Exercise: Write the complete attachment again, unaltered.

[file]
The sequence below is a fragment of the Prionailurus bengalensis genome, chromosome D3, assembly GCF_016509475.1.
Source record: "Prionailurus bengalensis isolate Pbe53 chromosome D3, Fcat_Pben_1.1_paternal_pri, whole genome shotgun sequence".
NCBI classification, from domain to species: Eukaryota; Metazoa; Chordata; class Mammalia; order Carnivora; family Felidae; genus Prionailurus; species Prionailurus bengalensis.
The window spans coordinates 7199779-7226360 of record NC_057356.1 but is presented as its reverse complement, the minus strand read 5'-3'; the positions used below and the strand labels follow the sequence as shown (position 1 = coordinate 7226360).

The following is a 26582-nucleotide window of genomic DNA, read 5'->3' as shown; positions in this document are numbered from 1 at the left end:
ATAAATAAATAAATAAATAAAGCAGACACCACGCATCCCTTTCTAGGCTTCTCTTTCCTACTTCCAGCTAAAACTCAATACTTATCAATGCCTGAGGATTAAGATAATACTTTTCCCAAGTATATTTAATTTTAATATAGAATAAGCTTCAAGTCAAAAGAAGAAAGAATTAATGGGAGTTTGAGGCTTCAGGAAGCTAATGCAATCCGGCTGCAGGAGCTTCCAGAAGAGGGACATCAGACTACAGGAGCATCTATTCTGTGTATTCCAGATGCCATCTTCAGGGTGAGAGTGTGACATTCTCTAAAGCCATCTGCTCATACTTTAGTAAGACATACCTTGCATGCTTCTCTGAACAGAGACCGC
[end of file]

The sequence below is a fragment of the Prionailurus bengalensis genome, chromosome D3, assembly GCF_016509475.1.
Source record: "Prionailurus bengalensis isolate Pbe53 chromosome D3, Fcat_Pben_1.1_paternal_pri, whole genome shotgun sequence".
NCBI classification, from domain to species: Eukaryota; Metazoa; Chordata; class Mammalia; order Carnivora; family Felidae; genus Prionailurus; species Prionailurus bengalensis.
The window spans coordinates 7199779-7226360 of record NC_057356.1 but is presented as its reverse complement, the minus strand read 5'-3'; the positions used below and the strand labels follow the sequence as shown (position 1 = coordinate 7226360).

The following is a 26582-nucleotide window of genomic DNA, read 5'->3' as shown; positions in this document are numbered from 1 at the left end:
ATAAATAAATAAATAAATAAAGCAGACACCACGCATCCCTTTCTAGGCTTCTCTTTCCTACTTCCAGCTAAAACTCAATACTTATCAATGCCTGAGGATTAAGATAATACTTTTCCCAAGTATATTTAATTTTAATATAGAATAAGCTTCAAGTCAAAAGAAGAAAGAATTAATGGGAGTTTGAGGCTTCAGGAAGCTAATGCAATCCGGCTGCAGGAGCTTCCAGAAGAGGGACATCAGACTACAGGAGCATCTATTCTGTGTATTCCAGATGCCATCTTCAGGGTGAGAGTGTGACATTCTCTAAAGCCATCTGCTCATACTTTAGTAAGACATACCTTGCATGCTTCTCTGAACAGAGACCGC